Absolutely. You know what, I want anything that makes my shopping experience frictionless. And I think most women do. Right? And, you know, just think about the lines. AI can actually enlighten these retailers because we can do queue analytics. So we can tell you exactly how many people are in line at what times of the day. And if you think about collecting all that data over a longer period of time, they can actually plan labor. So they know that it's say, 1pm. You know, they have a much longer line than they do say at 3pm. Right? So they can plan, when are they going to have labor there. That way, you can also have more customer engagement between the employees and the customers. You know, when all they're doing is checking people out, there's less chance for interaction. So we can also measure customer engagement. So if you're a retailer, and you're trying to find out, do my employees even talk to the customers? Do they help the customers? How much of their time is spent doing that? That also can be measured? That's an interesting use case of AI. Another would be like just heat mapping the store, like what are the hotspots? You know? Where are the places where people tend to congregate? What do they look at? What are they most interested in? And by doing that, they can design the store around kind of the needs of the customers, what they're most interested in. And I also like the growing trend, self checkout, you know, everybody's a little bit frustrated with it, it's going to have its growing pains. But you know, the future really is autonomous shopping, where you flash your phone, and you walk in the store, you take what you're, you know what you're interested in, and you just walk out, and then you get a receipt a few minutes later. And here, you know, at Radius we have self assisted checkout, where you just put your items down, and it automatically, instantaneously adds those up. So that's really going to help because the checkout individual doesn't have to constantly looking for a barcode and trying to make it scan and you know, all the hassles that that entails. So I'm really excited about our our new ShopAssist product.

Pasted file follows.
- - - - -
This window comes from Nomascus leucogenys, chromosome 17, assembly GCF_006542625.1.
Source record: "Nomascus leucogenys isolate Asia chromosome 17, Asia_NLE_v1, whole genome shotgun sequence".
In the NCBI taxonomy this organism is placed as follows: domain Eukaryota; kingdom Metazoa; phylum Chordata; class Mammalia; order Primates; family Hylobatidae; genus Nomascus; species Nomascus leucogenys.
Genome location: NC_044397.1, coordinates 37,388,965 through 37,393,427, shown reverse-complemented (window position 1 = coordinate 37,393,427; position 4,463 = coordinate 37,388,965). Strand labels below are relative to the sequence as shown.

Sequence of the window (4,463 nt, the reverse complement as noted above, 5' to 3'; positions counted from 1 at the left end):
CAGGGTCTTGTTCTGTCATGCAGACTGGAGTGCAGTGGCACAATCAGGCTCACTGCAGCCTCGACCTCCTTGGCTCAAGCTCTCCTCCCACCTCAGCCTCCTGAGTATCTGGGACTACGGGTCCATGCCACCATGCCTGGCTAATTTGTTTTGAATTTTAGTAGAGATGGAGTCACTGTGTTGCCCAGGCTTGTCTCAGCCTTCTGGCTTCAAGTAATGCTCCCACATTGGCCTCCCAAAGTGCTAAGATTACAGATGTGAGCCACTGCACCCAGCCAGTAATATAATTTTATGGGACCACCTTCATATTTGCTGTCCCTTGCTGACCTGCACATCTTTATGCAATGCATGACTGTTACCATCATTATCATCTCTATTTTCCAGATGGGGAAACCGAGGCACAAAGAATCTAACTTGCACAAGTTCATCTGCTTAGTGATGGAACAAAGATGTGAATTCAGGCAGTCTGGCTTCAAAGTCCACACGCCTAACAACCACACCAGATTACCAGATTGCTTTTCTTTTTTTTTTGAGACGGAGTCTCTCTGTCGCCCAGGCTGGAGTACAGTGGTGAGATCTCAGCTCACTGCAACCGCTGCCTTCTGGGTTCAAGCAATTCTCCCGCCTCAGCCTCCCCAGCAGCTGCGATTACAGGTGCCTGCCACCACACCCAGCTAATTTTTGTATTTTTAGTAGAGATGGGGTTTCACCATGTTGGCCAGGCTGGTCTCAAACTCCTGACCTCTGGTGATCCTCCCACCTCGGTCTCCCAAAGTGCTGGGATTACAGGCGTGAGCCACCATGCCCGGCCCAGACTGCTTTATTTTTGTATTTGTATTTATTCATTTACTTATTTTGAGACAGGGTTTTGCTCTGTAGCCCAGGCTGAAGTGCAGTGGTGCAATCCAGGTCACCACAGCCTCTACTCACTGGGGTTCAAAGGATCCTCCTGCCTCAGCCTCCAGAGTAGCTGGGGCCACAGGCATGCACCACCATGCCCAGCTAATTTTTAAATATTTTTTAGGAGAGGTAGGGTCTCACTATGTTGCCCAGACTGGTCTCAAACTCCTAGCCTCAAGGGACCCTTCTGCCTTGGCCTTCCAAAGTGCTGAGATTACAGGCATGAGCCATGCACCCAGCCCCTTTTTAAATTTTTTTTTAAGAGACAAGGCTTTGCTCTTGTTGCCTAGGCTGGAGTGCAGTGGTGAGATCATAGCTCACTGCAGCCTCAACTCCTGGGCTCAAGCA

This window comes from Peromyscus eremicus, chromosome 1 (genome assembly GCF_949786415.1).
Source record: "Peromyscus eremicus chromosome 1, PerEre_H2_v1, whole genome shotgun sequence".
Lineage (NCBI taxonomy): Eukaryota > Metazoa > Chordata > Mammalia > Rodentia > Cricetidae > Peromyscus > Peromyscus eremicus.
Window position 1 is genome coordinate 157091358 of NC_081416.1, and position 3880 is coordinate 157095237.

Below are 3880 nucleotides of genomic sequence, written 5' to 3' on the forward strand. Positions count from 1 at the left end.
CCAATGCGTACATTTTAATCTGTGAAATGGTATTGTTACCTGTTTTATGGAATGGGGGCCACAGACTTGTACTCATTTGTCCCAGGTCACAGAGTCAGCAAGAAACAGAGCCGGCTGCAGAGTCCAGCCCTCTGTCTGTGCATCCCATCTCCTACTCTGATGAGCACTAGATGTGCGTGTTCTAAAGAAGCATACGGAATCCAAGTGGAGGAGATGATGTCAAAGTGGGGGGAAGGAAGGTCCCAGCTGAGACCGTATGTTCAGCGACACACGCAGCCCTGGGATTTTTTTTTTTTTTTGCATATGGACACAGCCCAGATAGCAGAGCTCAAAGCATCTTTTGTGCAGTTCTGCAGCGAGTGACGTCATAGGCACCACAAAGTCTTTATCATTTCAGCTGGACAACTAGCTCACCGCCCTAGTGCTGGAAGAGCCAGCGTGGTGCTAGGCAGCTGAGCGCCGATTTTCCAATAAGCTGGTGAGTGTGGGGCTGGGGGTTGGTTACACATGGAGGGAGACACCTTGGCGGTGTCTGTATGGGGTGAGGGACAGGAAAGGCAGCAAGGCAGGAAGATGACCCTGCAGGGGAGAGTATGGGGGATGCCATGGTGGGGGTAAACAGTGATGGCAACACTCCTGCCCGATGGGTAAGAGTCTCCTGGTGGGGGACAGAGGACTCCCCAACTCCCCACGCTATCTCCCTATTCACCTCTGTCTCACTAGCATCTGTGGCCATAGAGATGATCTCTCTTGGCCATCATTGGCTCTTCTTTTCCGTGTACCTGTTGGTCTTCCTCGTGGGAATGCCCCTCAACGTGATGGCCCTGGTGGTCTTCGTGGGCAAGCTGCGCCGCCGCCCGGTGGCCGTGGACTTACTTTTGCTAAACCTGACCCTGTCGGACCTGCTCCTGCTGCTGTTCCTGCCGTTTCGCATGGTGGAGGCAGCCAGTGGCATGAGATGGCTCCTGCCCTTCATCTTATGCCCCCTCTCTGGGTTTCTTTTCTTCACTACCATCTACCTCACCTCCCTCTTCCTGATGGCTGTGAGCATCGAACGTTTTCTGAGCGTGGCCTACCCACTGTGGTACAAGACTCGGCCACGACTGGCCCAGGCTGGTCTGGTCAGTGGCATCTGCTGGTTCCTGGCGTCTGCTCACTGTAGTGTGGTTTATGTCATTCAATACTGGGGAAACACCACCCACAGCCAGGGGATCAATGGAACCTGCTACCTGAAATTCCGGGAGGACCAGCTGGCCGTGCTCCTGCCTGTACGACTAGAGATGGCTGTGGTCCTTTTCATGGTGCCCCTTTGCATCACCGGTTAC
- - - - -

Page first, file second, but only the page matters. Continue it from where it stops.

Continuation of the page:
Susan Sly 26:59